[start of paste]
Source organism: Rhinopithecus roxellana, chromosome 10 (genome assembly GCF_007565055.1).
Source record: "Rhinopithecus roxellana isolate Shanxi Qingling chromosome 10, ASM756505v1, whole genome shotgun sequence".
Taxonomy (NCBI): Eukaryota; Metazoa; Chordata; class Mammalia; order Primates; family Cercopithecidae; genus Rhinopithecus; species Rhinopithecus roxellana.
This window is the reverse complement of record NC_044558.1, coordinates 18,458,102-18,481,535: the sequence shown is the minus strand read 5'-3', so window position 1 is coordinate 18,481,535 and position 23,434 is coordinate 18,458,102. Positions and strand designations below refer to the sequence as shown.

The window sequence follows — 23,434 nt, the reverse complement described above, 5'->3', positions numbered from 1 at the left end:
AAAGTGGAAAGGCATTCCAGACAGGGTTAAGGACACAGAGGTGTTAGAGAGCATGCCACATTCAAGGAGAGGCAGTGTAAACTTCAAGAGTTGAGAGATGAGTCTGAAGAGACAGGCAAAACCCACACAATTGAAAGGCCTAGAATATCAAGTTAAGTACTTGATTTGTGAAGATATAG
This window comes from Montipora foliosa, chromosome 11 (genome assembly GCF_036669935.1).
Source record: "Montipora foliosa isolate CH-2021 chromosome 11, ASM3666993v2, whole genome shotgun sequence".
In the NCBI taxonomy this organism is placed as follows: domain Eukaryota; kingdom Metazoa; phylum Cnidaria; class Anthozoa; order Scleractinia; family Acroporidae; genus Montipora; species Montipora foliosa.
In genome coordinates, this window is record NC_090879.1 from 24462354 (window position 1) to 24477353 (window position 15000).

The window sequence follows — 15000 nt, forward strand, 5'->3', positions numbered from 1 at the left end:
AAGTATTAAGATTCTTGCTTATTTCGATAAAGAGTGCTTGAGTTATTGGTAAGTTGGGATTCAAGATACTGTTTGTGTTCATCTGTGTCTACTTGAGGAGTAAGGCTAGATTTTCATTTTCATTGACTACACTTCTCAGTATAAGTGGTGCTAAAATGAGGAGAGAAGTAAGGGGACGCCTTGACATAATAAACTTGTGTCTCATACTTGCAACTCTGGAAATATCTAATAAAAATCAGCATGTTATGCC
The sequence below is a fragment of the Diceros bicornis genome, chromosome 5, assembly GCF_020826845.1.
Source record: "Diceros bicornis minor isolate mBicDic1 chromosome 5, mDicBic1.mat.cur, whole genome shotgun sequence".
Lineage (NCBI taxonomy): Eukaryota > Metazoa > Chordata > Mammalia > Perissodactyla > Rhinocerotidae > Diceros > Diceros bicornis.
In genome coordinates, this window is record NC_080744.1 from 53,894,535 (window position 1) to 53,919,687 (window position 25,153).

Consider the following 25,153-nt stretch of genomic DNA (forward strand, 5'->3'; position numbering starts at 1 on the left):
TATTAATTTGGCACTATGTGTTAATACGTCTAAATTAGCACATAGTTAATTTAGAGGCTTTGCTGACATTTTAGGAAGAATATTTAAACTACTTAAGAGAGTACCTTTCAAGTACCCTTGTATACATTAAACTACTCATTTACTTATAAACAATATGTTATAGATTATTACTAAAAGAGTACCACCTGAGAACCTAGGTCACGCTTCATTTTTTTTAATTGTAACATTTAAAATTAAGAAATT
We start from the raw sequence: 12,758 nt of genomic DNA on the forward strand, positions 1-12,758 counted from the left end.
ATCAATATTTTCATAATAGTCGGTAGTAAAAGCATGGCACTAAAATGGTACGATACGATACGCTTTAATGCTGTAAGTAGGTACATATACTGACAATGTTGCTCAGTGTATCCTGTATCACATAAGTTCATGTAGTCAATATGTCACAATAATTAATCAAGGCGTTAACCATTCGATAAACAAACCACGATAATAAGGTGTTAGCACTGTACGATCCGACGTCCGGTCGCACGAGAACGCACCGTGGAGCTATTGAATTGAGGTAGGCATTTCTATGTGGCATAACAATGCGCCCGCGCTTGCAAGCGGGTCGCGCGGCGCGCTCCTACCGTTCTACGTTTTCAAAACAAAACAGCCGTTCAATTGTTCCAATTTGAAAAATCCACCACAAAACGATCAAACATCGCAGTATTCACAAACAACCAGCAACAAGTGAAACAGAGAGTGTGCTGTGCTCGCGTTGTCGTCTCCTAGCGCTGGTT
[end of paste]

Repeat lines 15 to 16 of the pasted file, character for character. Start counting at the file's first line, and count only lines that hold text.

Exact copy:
Lineage (NCBI taxonomy): Eukaryota > Metazoa > Chordata > Mammalia > Perissodactyla > Rhinocerotidae > Diceros > Diceros bicornis.
In genome coordinates, this window is record NC_080744.1 from 53,894,535 (window position 1) to 53,919,687 (window position 25,153).